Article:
Alabama Republican becomes the first House incumbent to lose a 2024 primary


Rep. Barry Moore has defeated Rep. Jerry Carl in a rare incumbent-vs.-incumbent Republican primary spurred by a Supreme Court decision forcing Alabama to adopt redrawn congressional districts, NBC News projects.

Carl becomes the first House lawmaker seeking re-election to lose their primary in the 2024 cycle.

Moore’s Super Tuesday victory is a win for the House Freedom Caucus — the band of far-right, anti-establishment rabble rousers that frequently clashes with GOP leadership and whose super PAC backed Moore. Rep. Marjorie Taylor Greene, R-Ga., a former Freedom Caucus member and a top Donald Trump ally on Capitol Hill, campaigned alongside Moore over the weekend in Alabama, arguing that Moore was more of a Trump loyalist than Carl.

“Barry Moore is President Trump’s man in Washington and has been from the very beginning. His entire family has and he has never wavered,” Greene said at a campaign stop before the election.

Carl, a member of the powerful Appropriations Committee and the Republican Study Committee, is more closely aligned with the business wing of the party.

Both Moore and Carl were first elected to Congress in 2020. Trump endorsed both men in their 2022 re-election bids but declined to weigh in this time.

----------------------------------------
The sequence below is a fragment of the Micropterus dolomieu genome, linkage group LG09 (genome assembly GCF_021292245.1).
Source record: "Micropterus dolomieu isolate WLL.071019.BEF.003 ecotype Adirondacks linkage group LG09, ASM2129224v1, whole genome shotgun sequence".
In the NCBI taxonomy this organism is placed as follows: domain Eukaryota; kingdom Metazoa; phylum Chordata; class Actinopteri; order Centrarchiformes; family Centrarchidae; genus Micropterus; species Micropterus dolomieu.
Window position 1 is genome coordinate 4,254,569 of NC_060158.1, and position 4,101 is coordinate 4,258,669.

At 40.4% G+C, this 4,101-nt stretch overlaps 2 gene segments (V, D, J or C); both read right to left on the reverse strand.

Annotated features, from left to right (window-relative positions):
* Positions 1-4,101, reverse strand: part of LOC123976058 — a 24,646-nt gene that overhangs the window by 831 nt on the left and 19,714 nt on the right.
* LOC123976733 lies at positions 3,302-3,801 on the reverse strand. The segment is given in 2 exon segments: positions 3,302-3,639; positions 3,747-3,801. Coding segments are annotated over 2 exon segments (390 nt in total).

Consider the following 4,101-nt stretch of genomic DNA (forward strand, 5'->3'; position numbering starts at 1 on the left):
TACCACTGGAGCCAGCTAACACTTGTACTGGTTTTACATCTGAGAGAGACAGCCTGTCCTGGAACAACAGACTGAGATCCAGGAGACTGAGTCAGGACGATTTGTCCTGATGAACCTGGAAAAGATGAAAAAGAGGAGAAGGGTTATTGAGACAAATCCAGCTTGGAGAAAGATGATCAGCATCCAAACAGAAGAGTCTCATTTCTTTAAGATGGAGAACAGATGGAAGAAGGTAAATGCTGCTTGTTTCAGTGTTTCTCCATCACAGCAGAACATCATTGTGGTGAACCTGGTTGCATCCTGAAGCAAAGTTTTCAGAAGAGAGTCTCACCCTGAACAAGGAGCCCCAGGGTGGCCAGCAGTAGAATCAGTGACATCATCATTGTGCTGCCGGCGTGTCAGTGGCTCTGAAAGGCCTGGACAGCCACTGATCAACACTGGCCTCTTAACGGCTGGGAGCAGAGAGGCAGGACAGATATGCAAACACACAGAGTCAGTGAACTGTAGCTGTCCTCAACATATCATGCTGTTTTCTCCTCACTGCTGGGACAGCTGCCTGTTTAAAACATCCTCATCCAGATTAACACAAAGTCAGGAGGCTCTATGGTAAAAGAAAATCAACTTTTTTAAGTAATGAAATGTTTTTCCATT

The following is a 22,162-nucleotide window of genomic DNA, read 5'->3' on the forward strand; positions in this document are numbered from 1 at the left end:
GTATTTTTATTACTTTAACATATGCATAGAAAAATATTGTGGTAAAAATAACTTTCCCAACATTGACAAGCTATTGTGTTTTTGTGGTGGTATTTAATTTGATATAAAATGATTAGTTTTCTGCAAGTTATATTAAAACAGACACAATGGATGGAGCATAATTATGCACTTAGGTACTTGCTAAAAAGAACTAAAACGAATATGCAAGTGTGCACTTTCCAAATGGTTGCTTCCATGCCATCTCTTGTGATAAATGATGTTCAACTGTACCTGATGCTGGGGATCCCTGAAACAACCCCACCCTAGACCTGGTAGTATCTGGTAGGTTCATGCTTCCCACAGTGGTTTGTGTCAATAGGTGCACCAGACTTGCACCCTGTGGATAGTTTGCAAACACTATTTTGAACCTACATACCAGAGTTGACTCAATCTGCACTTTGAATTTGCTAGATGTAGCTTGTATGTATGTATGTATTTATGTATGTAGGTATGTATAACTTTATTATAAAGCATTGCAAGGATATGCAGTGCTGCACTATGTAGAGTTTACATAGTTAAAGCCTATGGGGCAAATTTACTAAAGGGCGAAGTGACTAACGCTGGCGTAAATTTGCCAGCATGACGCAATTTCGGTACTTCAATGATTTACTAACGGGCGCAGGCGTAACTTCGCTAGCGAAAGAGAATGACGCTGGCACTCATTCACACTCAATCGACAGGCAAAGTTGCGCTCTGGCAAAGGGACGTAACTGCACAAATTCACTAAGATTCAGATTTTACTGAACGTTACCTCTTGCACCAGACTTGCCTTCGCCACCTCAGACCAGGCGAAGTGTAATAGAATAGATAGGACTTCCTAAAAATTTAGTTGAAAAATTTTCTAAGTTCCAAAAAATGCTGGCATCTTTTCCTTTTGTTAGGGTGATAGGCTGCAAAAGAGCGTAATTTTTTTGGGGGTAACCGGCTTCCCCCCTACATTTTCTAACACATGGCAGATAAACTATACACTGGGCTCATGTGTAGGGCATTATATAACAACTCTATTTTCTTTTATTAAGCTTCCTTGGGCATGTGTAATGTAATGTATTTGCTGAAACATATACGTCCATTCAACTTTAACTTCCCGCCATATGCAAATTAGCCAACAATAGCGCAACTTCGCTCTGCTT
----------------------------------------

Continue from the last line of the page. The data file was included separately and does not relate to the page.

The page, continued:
Moore, who represents Alabama’s current 2nd Congressional District, decided to challenge Carl after redistricting combined large swaths of both districts into the 1st District. The new 1st District sweeps across southern Alabama, from the Mobile region to counties in the southeast. The district is ruby red and will stay in Republican control in November.

The new congressional map was adopted after the Supreme Court ruled that Alabama’s GOP-drawn districts violated the Voting Rights Act and forced the state to create a second Black opportunity district in the state — one where Black voters have a good chance of electing the representative of their choice.

Democrats are favored to win the newly drawn 2nd District, which would give them two of the seven House seats in Alabama.

This article was originally published on NBCNews.com



Source link